EurWORK European Observatory of Working Life
Agreement on restructuring of Izar shipyards
In December 2004, an agreement on the restructuring of Spain's publicly-owned Izar shipyards was signed by three trade unions and the State Holding Company (SEPI), which controls the shipyards. The agreement, which aims to put an end to a major industrial conflict, separates military shipbuilding from civil shipbuilding, which is to be privatised. The 11,000-strong workforce will be cut by 4,000 through early retirement.
Spain's publicly-owned shipyards have been profoundly restructured in the last 20 years. The number of jobs fell from 40,000 in 1984 to just over 11,000 in late 2003. The sector has been unable to deal with competition from countries such as Japan, China and South Korea, and the number of orders has fallen gradually. This process affects the whole EU, which in 2000 accounted for 17% of world shipbuilding and now represents only 10%, though many shipyards in the main European countries have specialised their production in high-quality segments of the market. The Spanish shipyards have not been restructured in this way and therefore have suffered even worse from the competition. A restructuring of the sector in 2000 involved the merger of the Astilleros Españoles and Bazán companies to form Izar (ES0003274N), but this did not put an end to the financial problems: from 2000 to 2004, Izar's accumulated losses were over EUR 650 million.
The problems worsened considerably when, on 12 May 2004, the EU declared the EUR 308 million of subsidies awarded by the previous People's Party (Partido Popular, PP) government to Izar to be illegal, and demanded their return. Since then other illegal subsidies have been discovered, amounting to a total of EUR 1,200 million that Izar must return, which is impossible because its assets are less than 25% of this amount. The PP government did not address this problem, but the new Socialist Party (Partido Socialista Obrero Español, PSOE) government that came to office in April 2004 has promised to guarantee the continuity of the activity in all shipbuilding centres through dialogue with the trade unions and to negotiate the timescale for returning the subsidies with the EU authorities. A bargaining process ensued that was lengthy and complex (ES0410105F). The fear of job losses and a gradual reduction in production led to large-scale industrial action by the workforce and serious conflicts with the police (ES0403205N), which came to a halt when an agreement was reached on 16 December 2004.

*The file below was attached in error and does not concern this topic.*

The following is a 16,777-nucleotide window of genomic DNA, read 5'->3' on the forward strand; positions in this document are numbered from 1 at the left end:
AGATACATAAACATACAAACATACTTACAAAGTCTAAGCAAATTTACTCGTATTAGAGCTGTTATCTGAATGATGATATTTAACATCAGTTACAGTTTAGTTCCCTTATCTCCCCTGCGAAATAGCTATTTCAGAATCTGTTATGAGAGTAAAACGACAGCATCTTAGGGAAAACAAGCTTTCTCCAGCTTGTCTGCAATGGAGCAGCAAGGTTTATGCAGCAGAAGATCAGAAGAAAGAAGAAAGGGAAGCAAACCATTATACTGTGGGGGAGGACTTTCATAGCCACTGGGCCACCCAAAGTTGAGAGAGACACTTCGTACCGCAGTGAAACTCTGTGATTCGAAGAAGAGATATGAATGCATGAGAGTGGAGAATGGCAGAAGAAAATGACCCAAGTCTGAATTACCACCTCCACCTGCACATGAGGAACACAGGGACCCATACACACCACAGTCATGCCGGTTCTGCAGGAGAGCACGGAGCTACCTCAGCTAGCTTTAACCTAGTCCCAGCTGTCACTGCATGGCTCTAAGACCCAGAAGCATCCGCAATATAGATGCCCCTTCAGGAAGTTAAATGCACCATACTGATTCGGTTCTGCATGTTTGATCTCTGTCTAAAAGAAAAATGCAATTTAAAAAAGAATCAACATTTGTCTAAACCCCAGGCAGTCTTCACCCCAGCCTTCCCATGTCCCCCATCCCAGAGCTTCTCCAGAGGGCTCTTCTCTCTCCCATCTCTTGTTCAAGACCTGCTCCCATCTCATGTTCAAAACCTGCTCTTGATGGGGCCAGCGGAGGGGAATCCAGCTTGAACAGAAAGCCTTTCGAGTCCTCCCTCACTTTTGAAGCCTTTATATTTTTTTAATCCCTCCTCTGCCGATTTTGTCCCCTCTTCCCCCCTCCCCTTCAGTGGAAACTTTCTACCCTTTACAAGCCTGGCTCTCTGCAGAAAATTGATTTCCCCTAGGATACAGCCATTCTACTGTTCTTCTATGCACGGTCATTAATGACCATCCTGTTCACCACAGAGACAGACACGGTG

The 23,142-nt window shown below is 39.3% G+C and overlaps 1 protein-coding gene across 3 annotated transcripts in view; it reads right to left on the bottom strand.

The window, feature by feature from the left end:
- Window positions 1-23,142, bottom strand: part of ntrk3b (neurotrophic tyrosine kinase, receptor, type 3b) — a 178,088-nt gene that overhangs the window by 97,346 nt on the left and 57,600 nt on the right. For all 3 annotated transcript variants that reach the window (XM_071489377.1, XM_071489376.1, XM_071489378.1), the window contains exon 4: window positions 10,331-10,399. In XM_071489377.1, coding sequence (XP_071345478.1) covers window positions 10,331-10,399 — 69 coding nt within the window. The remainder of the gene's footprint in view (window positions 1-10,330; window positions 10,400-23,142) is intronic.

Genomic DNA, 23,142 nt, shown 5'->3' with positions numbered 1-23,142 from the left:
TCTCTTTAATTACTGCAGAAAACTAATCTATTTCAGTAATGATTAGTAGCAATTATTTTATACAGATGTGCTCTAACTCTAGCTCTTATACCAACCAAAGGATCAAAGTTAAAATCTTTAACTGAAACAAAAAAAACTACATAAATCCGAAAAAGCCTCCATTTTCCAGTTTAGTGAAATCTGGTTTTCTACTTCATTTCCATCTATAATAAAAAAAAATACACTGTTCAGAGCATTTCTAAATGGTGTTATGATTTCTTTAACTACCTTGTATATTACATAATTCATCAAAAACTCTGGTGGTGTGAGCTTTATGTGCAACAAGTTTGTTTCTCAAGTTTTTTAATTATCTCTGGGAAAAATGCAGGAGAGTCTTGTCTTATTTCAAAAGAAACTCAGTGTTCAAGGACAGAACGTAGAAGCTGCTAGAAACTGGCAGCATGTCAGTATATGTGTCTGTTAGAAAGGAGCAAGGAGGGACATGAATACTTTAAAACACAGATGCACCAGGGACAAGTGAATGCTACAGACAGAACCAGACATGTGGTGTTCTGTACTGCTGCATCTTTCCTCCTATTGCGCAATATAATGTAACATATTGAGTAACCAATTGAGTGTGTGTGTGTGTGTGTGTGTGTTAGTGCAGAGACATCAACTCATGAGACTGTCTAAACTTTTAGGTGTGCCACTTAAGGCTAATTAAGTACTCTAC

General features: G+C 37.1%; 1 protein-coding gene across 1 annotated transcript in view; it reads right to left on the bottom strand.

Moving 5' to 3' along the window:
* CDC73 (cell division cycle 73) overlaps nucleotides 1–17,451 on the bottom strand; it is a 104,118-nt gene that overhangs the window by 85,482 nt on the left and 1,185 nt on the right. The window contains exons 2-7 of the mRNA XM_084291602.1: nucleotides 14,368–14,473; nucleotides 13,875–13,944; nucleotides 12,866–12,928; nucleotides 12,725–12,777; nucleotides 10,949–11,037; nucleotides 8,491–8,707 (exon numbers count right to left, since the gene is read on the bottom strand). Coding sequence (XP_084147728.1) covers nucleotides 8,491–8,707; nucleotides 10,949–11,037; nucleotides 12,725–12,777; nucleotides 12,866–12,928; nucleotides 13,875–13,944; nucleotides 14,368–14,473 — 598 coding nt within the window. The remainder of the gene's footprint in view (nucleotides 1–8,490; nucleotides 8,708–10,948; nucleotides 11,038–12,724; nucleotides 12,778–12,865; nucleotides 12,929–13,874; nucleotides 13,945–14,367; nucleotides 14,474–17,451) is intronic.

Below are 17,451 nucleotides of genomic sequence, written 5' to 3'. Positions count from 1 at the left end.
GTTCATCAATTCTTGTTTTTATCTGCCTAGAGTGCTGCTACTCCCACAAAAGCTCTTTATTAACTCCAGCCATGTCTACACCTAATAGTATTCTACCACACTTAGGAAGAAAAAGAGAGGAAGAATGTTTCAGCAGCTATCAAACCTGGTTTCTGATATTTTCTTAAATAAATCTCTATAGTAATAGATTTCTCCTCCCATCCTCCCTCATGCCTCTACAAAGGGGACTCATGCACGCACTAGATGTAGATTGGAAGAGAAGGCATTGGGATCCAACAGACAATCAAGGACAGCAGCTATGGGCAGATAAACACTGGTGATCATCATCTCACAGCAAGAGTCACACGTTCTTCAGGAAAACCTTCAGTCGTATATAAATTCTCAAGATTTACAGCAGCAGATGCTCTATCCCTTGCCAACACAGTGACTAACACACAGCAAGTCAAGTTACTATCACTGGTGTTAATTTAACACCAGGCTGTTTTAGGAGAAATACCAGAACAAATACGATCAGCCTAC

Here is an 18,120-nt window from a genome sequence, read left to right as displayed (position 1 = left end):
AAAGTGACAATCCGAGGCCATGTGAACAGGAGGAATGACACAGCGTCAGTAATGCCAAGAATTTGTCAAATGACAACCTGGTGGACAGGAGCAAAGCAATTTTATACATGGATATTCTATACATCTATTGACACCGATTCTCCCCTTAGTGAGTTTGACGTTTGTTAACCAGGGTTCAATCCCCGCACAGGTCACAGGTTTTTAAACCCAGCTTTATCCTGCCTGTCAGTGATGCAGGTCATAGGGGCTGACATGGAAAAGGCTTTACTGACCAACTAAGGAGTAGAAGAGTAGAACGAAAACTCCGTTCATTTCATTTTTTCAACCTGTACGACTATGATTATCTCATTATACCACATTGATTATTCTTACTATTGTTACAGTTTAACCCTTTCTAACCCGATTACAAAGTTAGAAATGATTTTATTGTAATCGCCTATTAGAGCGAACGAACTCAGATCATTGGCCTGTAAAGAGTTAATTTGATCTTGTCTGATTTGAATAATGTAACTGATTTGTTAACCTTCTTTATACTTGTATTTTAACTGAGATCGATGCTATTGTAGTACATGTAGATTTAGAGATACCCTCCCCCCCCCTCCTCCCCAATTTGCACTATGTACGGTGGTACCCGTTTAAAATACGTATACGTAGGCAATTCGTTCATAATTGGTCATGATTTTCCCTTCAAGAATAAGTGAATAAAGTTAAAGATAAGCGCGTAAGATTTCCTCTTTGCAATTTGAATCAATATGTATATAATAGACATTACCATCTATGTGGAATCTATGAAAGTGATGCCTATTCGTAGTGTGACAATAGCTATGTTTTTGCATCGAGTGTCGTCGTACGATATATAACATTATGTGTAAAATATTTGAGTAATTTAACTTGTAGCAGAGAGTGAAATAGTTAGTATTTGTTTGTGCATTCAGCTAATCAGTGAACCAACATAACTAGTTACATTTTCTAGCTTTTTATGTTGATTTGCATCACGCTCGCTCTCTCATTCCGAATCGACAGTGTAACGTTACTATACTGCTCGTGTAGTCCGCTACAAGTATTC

The deal was signed by the State Holding Company (Sociedad Española de Participaciones Industriales, SEPI), which controls the Izar shipyards, the General Workers' Confederation (Unión General de Trabajadores, UGT), the Trade Union Confederation of Workers' Commissions (Comisiones Obreras, CC.OO) and the General Workers' Confederation of Galicia (Unión General de Trabajadores de Galicia, UGTG).
Content of the agreement
According to the agreement, the activities of all the Izar yards will be maintained but its military and civil activities will be separated. The former will continue under public control, with the creation of a new company, New Izar, which came into operation on 1 January 2005. Civil production will be privatised, though the public sector may conserve a minority shareholding. The government scaled back its privatisation plans, and the new structure is set out in the table below. It was also agreed to develop a policy of early retirement aimed at reducing the total workforce of the shipyards by 4,100 (from the current 11,077 workers to 6,977).
|Ferrol||1,955 workers||Transferred to New Izar|
|Fene||1,014 workers||Transferred to New Izar|
|Cartagena||952 workers||Transferred to New Izar|
|PuertoReal||1,265 workers||Transferred to New Izar|
|San Fernando||732 workers||Transferred to New Izar|
|Propulsion and energy facilities|
|Ferrol||479 workers||Transferred to New Izar|
|Cartagena||355 workers||Transferred to New Izar|